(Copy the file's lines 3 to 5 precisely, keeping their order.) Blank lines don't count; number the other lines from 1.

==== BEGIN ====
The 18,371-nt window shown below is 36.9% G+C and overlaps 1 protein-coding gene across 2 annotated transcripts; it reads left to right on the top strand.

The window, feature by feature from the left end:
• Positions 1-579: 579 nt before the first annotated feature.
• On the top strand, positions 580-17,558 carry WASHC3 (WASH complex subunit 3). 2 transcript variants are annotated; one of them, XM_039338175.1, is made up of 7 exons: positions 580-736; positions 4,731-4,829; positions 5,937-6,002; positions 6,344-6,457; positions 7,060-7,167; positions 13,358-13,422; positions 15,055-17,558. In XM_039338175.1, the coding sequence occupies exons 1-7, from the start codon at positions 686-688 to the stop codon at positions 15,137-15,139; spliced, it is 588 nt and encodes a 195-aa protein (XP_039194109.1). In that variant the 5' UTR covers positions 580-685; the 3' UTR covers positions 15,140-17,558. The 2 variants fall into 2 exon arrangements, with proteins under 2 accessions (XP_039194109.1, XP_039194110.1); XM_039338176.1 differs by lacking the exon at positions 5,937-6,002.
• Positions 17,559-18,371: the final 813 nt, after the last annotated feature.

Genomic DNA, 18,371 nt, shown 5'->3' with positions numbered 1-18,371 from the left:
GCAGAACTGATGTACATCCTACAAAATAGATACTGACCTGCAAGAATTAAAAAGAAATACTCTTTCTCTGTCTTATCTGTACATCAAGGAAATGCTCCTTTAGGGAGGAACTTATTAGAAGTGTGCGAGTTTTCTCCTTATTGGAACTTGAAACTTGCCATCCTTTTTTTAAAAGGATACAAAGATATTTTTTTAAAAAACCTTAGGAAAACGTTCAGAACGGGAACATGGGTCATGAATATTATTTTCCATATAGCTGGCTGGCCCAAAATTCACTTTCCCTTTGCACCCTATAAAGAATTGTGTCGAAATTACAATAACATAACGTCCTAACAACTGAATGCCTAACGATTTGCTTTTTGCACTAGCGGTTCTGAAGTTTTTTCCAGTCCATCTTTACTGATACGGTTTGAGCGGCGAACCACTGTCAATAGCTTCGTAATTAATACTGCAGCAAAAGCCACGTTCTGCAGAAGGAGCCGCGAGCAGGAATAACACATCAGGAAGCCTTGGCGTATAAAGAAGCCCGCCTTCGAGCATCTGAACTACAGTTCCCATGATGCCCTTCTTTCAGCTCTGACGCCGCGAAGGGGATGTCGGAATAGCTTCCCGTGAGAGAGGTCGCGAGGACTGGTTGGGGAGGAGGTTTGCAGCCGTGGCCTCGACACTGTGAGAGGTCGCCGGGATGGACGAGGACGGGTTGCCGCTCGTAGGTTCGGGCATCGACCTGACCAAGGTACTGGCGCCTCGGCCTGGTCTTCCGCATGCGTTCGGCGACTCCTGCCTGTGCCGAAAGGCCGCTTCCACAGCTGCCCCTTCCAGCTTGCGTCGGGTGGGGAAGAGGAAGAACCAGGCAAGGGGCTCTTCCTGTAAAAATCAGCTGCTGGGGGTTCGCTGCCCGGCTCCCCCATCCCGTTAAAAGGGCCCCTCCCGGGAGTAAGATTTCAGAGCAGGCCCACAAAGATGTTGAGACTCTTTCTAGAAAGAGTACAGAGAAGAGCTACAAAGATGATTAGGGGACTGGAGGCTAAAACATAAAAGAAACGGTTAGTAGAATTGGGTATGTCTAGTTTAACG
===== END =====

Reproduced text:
• Positions 1-579: 579 nt before the first annotated feature.
• On the top strand, positions 580-17,558 carry WASHC3 (WASH complex subunit 3). 2 transcript variants are annotated; one of them, XM_039338175.1, is made up of 7 exons: positions 580-736; positions 4,731-4,829; positions 5,937-6,002; positions 6,344-6,457; positions 7,060-7,167; positions 13,358-13,422; positions 15,055-17,558. In XM_039338175.1, the coding sequence occupies exons 1-7, from the start codon at positions 686-688 to the stop codon at positions 15,137-15,139; spliced, it is 588 nt and encodes a 195-aa protein (XP_039194109.1). In that variant the 5' UTR covers positions 580-685; the 3' UTR covers positions 15,140-17,558. The 2 variants fall into 2 exon arrangements, with proteins under 2 accessions (XP_039194109.1, XP_039194110.1); XM_039338176.1 differs by lacking the exon at positions 5,937-6,002.
• Positions 17,559-18,371: the final 813 nt, after the last annotated feature.